|11||International Search Report, Int'l Appln.: PCT/US2004/018898, 4 page documents entitled: "Protocols And Standards For USB Peripheral Communications".|
|12||Jim Stockdale, Description of the IGT Netplex Associated Interface System, pp. 1-2; System used in public prior to Oct. 6, 1998.|
|13||Levinthal, Adam and Barnett, Michael, "The Silicon Gaming Odyssey Slot Machine," Feb. 1997, COMPCON '97 Proceedings, IEEE San Jose, CA; IEEE Comput. Soc., pp. 296-301.|
|14||*||Levinthal, Adam and Barnett, Michael, "The Silicon Gaming Odyssey Slot Machine," Feb. 1997, COMPCON, '97 Proceedings, IEEE San Jose, CA; IEEE Comput. Soc., pp. 296-301.|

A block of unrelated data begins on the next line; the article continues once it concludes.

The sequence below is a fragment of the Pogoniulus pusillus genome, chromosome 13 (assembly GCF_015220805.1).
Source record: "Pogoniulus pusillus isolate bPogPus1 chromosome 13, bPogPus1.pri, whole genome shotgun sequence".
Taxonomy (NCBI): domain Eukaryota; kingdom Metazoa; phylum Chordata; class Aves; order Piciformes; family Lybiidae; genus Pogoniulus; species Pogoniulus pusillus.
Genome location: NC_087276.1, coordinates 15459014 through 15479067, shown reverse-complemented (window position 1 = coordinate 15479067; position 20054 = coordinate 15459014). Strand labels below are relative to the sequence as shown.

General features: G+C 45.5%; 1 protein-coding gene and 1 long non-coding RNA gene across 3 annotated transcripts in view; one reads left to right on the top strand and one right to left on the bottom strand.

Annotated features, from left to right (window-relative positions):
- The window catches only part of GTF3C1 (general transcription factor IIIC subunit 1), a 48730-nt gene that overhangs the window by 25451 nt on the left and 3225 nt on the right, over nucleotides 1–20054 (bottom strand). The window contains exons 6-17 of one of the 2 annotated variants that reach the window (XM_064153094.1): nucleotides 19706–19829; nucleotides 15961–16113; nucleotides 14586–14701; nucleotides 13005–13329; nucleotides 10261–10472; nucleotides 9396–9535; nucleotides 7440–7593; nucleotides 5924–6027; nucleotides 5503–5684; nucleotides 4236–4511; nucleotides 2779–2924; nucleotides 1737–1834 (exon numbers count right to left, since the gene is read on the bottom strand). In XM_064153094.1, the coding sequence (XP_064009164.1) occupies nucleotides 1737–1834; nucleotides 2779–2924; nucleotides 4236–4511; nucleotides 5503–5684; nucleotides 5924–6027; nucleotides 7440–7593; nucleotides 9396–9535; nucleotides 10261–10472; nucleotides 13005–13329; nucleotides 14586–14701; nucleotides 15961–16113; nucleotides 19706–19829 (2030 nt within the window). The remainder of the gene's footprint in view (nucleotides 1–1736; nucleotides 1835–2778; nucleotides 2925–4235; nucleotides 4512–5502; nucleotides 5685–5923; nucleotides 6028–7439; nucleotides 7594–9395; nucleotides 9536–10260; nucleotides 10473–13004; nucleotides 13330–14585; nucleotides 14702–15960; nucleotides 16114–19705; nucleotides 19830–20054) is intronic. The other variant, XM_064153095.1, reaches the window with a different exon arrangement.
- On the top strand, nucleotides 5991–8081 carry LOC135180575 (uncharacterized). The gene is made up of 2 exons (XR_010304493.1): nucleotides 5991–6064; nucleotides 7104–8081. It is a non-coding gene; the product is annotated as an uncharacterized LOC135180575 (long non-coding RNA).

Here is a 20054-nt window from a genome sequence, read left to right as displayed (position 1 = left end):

|15||Members of B-Link Technical Committee, "Summary of Comment Regarding Adoption of Internal Bus Standard for Electronic Gaming Machines," 2 pgs., Oct. 26, 1999.|
|16||Morrow, Jim, "An Exploration of why USB (Universal Serial Bus) would be a good choice for inside the slot Machine communications," Downloaded from the web-site, "www.gamingstandards.com," May 9, 2005.|
|17||Office Action dated Jan. 30, 2006 from corresponding Canadian Application No. 2,486,648 (4 pages).|
|18||Provisional U.S. Appl. No. 60/094,068 filed on Jul. 24, 1998, entitled: "Input Output Interface and Device Abstraction," 69 pgs.|
|19||Provisional U.S. Appl. No. 60/094,068, filed on Jul. 24, 1998, entitled: "Input Output Interface and Device Abstraction" (69 pages).|
|20||Quraishi et al., Notice of Allowance dated Jun. 21, 2007 and Allowed Claims from related U.S. Appl. No. 10/460,826, 14 pgs.|
|21||SecureWave SecureEXT & SecureNT Version 2.5 Sep. 23, 2002 http://web.archive.org/web/20021003212544/securewave.com/products/secureexe/version2.5.html.|